Please remember this family in your thoughts and prayers as they navigate the difficult path of cancer treatment. Emma will undergo chemotherapy with on/off cycles that span weeks at a time at a hospital facility.
Emma and Principal Figgins’ argument provides an excellent case study on balancing rights and responsibilities within school settings. It raises questions of freedom of speech as well as maintaining an conducive learning environment.
Emma’s social status shapes her interactions with minor characters from lower social classes. Austen uses free indirect discourse to evoke Emma’s thoughts, helping the reader gain an understanding of her views.
The clash between Emma and Principal Figgins illustrates how power works within schools. It raises issues related to freedom of speech, discipline and authority as well as providing an excellent opportunity for schools to examine ways in which they can manage these situations effectively while creating safe learning environments that promote productive and respectful interactions among pupils.
Emma Argue with Principal Figgins supports bytecode instrumentation both offline after compilation or on-the-fly via its custom class loader hooks (on-the-fly mode). Report generation can be flexible with support for package, source file, class and method coverage reports as well as both normal and weighted basic block coverage metrics based on Java’s bytecode instructions (the latter can be disabled if preferred), making Emma suitable for both personal development as well as enterprise applications.
Austen’s choice to pit Emma against Knightley illustrates her desire to challenge gender norms and assumptions, an aspect many scholars refer to as her female “bildungsroman”, or novel that portrays growth through interpersonal interactions and domestic spaces.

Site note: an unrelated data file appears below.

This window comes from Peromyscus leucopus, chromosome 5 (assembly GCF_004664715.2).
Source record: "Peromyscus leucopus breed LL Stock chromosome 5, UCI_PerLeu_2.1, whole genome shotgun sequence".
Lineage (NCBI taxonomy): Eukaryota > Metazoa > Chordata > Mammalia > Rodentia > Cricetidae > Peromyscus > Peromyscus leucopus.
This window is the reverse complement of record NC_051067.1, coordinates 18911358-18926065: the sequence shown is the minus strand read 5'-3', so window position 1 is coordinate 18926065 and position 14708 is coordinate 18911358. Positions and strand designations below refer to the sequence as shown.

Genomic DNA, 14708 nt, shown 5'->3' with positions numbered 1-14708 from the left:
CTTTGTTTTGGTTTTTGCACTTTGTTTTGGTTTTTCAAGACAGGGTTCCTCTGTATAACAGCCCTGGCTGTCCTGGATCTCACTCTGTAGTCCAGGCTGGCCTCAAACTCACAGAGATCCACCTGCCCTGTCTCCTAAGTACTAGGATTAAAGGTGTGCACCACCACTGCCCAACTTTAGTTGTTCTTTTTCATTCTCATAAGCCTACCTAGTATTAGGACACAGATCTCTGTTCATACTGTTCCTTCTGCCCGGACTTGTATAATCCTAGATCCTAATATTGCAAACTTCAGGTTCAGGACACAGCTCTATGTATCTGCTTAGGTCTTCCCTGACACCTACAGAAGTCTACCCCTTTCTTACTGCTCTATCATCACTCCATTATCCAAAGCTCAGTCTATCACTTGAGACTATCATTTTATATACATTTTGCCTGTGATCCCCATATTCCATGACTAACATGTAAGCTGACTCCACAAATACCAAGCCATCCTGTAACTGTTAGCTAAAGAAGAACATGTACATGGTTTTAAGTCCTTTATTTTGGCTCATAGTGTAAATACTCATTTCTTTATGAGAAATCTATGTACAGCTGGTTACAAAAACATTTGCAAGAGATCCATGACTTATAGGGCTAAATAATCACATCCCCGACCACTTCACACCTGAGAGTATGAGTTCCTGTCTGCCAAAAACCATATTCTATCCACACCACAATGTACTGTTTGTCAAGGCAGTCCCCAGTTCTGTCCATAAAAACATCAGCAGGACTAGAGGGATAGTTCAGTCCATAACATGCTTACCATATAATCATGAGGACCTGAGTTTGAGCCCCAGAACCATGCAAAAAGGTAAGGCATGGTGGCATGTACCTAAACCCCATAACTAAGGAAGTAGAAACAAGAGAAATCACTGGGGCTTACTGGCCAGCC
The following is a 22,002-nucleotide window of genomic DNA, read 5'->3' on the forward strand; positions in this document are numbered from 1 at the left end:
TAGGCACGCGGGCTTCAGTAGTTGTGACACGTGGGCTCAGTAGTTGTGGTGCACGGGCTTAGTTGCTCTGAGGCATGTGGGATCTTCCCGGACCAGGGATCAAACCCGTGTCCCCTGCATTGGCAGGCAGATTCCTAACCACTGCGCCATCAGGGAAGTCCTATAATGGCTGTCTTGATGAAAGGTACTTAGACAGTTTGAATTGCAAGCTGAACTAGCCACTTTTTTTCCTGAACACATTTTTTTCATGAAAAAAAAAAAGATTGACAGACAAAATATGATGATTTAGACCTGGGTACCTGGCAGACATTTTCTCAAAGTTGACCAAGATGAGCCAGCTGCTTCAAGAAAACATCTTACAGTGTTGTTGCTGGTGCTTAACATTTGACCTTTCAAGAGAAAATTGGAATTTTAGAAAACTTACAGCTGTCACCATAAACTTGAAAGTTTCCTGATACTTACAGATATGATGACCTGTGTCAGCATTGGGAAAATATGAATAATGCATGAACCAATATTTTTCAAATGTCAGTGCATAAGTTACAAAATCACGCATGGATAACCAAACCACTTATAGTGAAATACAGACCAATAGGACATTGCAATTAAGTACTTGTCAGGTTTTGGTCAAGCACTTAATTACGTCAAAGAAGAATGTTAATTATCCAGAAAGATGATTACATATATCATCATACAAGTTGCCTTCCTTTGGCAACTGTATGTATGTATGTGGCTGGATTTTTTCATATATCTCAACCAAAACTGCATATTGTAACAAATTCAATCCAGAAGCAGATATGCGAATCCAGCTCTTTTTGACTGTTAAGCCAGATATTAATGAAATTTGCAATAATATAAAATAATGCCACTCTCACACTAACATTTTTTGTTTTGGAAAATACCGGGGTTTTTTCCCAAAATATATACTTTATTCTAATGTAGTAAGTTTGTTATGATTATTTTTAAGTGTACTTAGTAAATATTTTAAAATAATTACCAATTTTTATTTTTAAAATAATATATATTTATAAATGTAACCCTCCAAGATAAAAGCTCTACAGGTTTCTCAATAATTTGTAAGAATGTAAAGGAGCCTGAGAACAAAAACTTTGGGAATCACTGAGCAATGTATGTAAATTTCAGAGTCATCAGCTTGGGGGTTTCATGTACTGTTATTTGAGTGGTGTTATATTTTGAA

Miller notes this feminization of domestic life through Emma’s preference for activities such as piano and painting over more feminine pursuits like sewing or dancing, or her interest in gossip as a means of connecting with women without needing an heterosexual marital relationship.
Emma attempts to transcend gender binaries through her interactions with Frank Churchill, as she assumes his masculine traits. However, this idea quickly fizzles as Emma does not wish to lose control over those around her and so settles for an arrangement which does not confer wealth or social status upon her.
Emma is an unreflective young woman who believes that she is always the smartest one in any room. However, she misapplies her knowledge and power in ways which are detrimental to both herself and her friends.
As an upper-class citizen, Emma enjoys many leisure-time options that afford her many liberties to pursue feminine pursuits without incurring financial or family burdens. This gives her time and opportunity to ignore Harriet Smith’s romantic feelings for Robert Martin – an impoverished farmer leased land from Mr. Knightley.
Emma’s behavior mirrors her arrogant and condescending attitudes toward people she believes are below her social status, marking an epiphany moment between Harriet and Emma as she realizes how her knowledge and power had been misapplied. At that time she realizes she had been misjudging Harriet’s character and home based solely on superficial and arbitrary presumptions about class.
Emma has up until this point been an enthusiastic proponent of traditional values like gentility based on wealth and social standing, including reinforcing traditional notions such as gentility. However, when Emma asks to have input into Harriet’s matches as well as making vanity-driven insults to Miss Bates on Box Hill and flirtations with Frank Churchill and Mr Elton she enters uncharted waters.
She now finds herself entering into a position of power, and her exchange with Principal Figgins provides an interesting case study on how women can exert positive forms of authority while staying within acceptable parameters of behavior.
Here she displays real debating abilities, deftly maneuvering and recalculating her strategy in an instant – something which 18th century conduct books advised women not to do! This moment exemplifies her gradual shift away from viewing herself as the ideal matchmaker and towards developing an understanding of the ways she can assist others.